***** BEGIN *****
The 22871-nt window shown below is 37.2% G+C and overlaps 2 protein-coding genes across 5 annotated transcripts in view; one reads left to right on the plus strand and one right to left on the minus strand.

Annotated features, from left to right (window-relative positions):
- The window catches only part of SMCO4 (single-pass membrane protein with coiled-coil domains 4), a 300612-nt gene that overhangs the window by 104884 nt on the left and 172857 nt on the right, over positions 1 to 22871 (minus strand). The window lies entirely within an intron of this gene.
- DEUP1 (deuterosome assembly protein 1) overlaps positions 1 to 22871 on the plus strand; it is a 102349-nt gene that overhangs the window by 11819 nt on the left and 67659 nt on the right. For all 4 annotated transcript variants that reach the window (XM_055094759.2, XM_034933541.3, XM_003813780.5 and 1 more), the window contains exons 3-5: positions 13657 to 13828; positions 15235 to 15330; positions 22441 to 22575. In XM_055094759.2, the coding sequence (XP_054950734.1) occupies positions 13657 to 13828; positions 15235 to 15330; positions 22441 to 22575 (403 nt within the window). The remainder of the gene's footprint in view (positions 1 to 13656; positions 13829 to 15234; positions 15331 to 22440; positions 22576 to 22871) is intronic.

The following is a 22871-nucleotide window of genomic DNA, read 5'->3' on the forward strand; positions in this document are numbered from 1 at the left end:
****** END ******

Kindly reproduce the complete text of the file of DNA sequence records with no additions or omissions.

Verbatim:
The 22871-nt window shown below is 37.2% G+C and overlaps 2 protein-coding genes across 5 annotated transcripts in view; one reads left to right on the plus strand and one right to left on the minus strand.

Annotated features, from left to right (window-relative positions):
- The window catches only part of SMCO4 (single-pass membrane protein with coiled-coil domains 4), a 300612-nt gene that overhangs the window by 104884 nt on the left and 172857 nt on the right, over positions 1 to 22871 (minus strand). The window lies entirely within an intron of this gene.
- DEUP1 (deuterosome assembly protein 1) overlaps positions 1 to 22871 on the plus strand; it is a 102349-nt gene that overhangs the window by 11819 nt on the left and 67659 nt on the right. For all 4 annotated transcript variants that reach the window (XM_055094759.2, XM_034933541.3, XM_003813780.5 and 1 more), the window contains exons 3-5: positions 13657 to 13828; positions 15235 to 15330; positions 22441 to 22575. In XM_055094759.2, the coding sequence (XP_054950734.1) occupies positions 13657 to 13828; positions 15235 to 15330; positions 22441 to 22575 (403 nt within the window). The remainder of the gene's footprint in view (positions 1 to 13656; positions 13829 to 15234; positions 15331 to 22440; positions 22576 to 22871) is intronic.

The following is a 22871-nucleotide window of genomic DNA, read 5'->3' on the forward strand; positions in this document are numbered from 1 at the left end: